These days as the time for electing our country’s leaders approaches, inequality is very much on our minds.
This morning I opened my morning paper ( The Dominion PostSeptember 3, 2008) to find a story about families needing to borrow money to eke out their budgets until payday. These people were forced to borrow from ‘loan sharks’ at interest rates as high as eight percent a week.
The story cited the case of a law student who borrowed $300 for 14 weeks for research. At the end of the period the total amount owing had more than doubled to $636. This would bring the annual interest rate to 416 percent.
This is just one example of the spiral of poverty in action. The Dominion Post story cited another example of a $50 loan growing to $90 over 10 weeks. One commentator said, ‘If you don’t have 100 bucks to pay the bills this week, you are not going to have 100 bucks to pay them next week.’
Anecdotal accounts of foodbank use cited in the story on the front page of Wel-com this month suggest this has increased from 20 percent to 70 percent this year. Much of this would be attributable to the rise in fuel and food prices which is largely out of the government’s control.
But, as economist, Brian Easton, points out, the government could do something to boost people’s incomes to better cope with price rises.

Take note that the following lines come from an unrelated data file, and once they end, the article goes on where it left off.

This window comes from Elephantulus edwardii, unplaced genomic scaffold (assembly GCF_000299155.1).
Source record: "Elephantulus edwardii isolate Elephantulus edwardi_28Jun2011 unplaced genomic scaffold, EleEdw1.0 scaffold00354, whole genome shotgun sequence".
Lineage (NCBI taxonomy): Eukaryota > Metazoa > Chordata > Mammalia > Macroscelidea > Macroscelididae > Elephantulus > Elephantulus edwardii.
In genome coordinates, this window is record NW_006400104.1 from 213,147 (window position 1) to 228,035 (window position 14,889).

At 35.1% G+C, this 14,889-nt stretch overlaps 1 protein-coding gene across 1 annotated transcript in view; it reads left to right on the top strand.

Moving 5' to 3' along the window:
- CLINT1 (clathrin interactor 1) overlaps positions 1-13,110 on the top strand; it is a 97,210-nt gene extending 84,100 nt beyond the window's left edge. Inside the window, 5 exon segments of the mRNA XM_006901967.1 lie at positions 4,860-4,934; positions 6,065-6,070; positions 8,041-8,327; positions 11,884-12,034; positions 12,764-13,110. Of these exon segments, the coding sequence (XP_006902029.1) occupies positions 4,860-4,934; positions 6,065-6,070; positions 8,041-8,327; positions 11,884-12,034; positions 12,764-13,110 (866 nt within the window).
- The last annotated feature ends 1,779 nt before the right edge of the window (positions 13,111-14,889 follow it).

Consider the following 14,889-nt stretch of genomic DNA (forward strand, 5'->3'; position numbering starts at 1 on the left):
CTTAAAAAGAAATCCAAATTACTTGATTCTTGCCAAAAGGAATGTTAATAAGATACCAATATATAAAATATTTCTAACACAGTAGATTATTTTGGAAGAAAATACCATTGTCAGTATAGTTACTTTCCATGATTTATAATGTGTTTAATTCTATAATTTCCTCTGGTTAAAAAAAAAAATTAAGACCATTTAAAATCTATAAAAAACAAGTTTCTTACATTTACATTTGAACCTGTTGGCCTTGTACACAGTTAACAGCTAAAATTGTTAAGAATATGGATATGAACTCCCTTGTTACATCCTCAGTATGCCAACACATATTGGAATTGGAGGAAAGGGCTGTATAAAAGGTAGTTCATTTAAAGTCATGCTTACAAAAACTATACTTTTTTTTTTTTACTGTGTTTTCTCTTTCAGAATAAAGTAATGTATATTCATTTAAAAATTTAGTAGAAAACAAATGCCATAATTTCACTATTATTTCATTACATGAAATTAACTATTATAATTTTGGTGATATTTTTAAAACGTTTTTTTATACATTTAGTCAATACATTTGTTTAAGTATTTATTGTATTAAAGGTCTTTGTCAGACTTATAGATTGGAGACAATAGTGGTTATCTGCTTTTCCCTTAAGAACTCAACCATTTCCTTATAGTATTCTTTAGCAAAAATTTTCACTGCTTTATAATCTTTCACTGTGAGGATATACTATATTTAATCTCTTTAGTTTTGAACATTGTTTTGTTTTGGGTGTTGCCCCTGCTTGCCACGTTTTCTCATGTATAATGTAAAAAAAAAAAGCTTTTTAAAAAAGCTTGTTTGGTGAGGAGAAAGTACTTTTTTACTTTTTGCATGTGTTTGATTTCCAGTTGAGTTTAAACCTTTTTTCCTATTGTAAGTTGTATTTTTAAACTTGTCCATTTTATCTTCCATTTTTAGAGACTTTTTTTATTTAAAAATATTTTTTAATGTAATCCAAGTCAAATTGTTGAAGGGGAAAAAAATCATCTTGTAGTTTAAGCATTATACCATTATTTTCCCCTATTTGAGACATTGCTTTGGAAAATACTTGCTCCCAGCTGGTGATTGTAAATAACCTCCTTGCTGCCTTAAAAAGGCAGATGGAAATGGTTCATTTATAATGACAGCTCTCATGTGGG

Beneficiaries have not effectively had a boost to their benefits for 16 years and, as social commentator, Anne Else, suggests, it is much harder to live on a benefit today than it was when John Key’s mother reared her three sons on a widow’s benefit in the early 1970s.
This month we focus on social justice, based on Catholic social teaching, which calls us to strive for the good of all.
Pope Leo XIII’s great encyclical Rerum Novarum from 1891, inspired by the Industrial Revolution, was often called the Magna Charta of Social Catholicism but it is also given the name On the Condition of the Working Class.
Leo refers to Aquinas’ teaching on private property which insisted on its social nature so that after one’s own or one’s family’s needs were met according to one’s life situation, the remainder must be given to the poor.
It is this redistribution of resources which underpins Catholic social teaching often referred to as the common good, recognising that we are all equal in the sight of God.
In New Zealand we rely on the government to look after this redistribution for us—taking from the rich through taxes and other means so that the needs of the poor can be met thus creating equality and serving the common good.
As Catholics we have a duty to ensure that those we elect to care for this redistribution of income are people for whom the service of the common good is also their primary goal.
As Pope Benedict XVI says in Spe Salvi, ‘The love of God is revealed in responsibility for others.’